When we approach cabin A112 for the first time in 38 years, the recognition of the wide corridor stops me in my tracks. As we unlock the cabin door, though, the memories fail to come flooding back as I hoped.

A king-size bed; I remember twins. The cabin doesn’t ring familiar with my mother either, because she’s been saying all along that we had adjoining cabins.

But there it is, blending with the woodwork, a locked door, connected to an adjacent cabin, now linking us firmly to our past. My grandmother also sailed with us back then. She had her own cabin, but we can’t remember where. But then again, neither could she. My mother remembers Grandma making pencil marks along the corridor panels of English Sycamore, pointing the way back to her stateroom.

As my mother and I reminisce in our cabin, I look in the mirror above the dresser and think of the little girl who stared back at me last time I was here. Did my fancy little clothes hang in these narrow closets?
Did my tiny hands tug at this chest of drawers? Today when I look through the portholes, I easily see a parking lot. Back then, I needed a paternal boost to press my nose against the glass to peer at the whitecaps of the Atlantic Ocean. Today, waves of nostalgia wash over me.

Cabin A112 retains the obsolete amenities of a first class cabin. Colored buttons once summoned help to draw our salt water bath. Also sprouting from the cabin walls are other vestiges of our personal time warp. Instead of air conditioning, Punka Louver ventilators drew in fresh air from outside. The original wall clock, by T & F Mercer of St. Albans, is stopped at 9:25. Time is standing still for us.

The Queen Mary is not only haunted with our personal recollections but also document ghost sightings throughout the ship. We forge our own path, however, with the help of the old activities bulletins we saved.

On our repeat visit, the TV in our cabin broadcasts news about the Iraqi conflict. The week of November 23rd, 1965, the BBC World Service broadcast in the Flamenco room likely mentioned that 240 Americans were killed in Vietnam.

While my parents paused at 1 p.m. and 6 p.m. to hear the news, my brothers and I were busy in the children’s playroom on Main Deck forward being entertained by kid’s TV personality Ray Heatherton, aka the Merry Mailman. The Cunard Cruise News bulletin, another dated pamphlet, noted that my brother Danny won the children’s table tennis tournament. To this day, he covets the Lesney matchbox cars in their colorful, crisp cardboard boxes he was awarded as his prize.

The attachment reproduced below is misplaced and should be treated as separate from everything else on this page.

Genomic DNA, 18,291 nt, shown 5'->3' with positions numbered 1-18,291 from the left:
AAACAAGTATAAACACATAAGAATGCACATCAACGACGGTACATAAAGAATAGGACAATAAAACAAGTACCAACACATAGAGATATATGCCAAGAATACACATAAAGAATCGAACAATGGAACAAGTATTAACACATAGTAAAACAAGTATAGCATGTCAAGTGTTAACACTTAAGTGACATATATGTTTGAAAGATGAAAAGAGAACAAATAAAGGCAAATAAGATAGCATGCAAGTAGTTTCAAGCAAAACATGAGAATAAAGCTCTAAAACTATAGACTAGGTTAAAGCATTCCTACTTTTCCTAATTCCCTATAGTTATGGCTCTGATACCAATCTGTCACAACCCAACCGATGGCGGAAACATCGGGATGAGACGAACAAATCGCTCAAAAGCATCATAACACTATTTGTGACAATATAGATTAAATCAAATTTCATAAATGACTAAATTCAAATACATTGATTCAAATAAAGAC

The Dance of Life
My mother fondly recalls dancing her way through the ship. She took advantage of the time we were in the playroom to kick up her heels with my father, moving to the music of John Collins and His Orchestra in the Lounge, or the Serenaders in the Observation Bar. She now confesses that after dinner, they would tuck us in, sashay to the dance floor and never look back. As we revisit our past and view the nicks in the original yellow linoleum floor on the Promenade Deck, I can’t help but wonder if a few of those scuff marks were made by the high heels of my young raven-haired mother.

On our repeat trip, the roles are reversed and my mother tries to keep up. Life-sized photographs featuring old-timers such as Fred Astaire, Bob Hope, Loretta Young, even Liberace, line the Promenade deck. According to our historic bulletins, this was also where we purchased the black and white photographs that we cherish. I search out the exact location on “R” Deck, precisely where we stood the day the ship’s photographer snapped the photo of our proud family. I position my mother and stand to her right, just as I did back then. Instead of coming up to her waist in my ankle socks and patent leather shoes, I now tower over her in heels. It’s a lonely photo of just us two, and I’m uneasy trying to reconcile the time that has passed and the fact that my grandmother and father are gone forever. My mother is feeling the weight of the years as well.

Back in our cabin she admits she’s starting to feel confined. Certainly it’s not the dimensions of this sizable stateroom that are crowding her. “Where did the time go?” she asks. When we sailed her to Nassau, the Queen Mary moved at an average speed of 26 knots. Today we are transported back in time almost four decades, and the ship hasn’t moved an inch.

The next day, we tour the historical exhibit from WWII depicting Queen Mary as a troop ship — the “Grey Ghost” from 1940 through 1946. From ceiling speakers, Bing Crosby serenades us with Million Dollar Baby. Mom hums along and a soft shuffle develops in her step. This way, cha, cha, cha, that way, cha, cha, cha, cha. I smile and sigh.

There’s my mother, dancing on the Queen Mary again. — Valarie D’Elia

Valarie’s website Travels With Val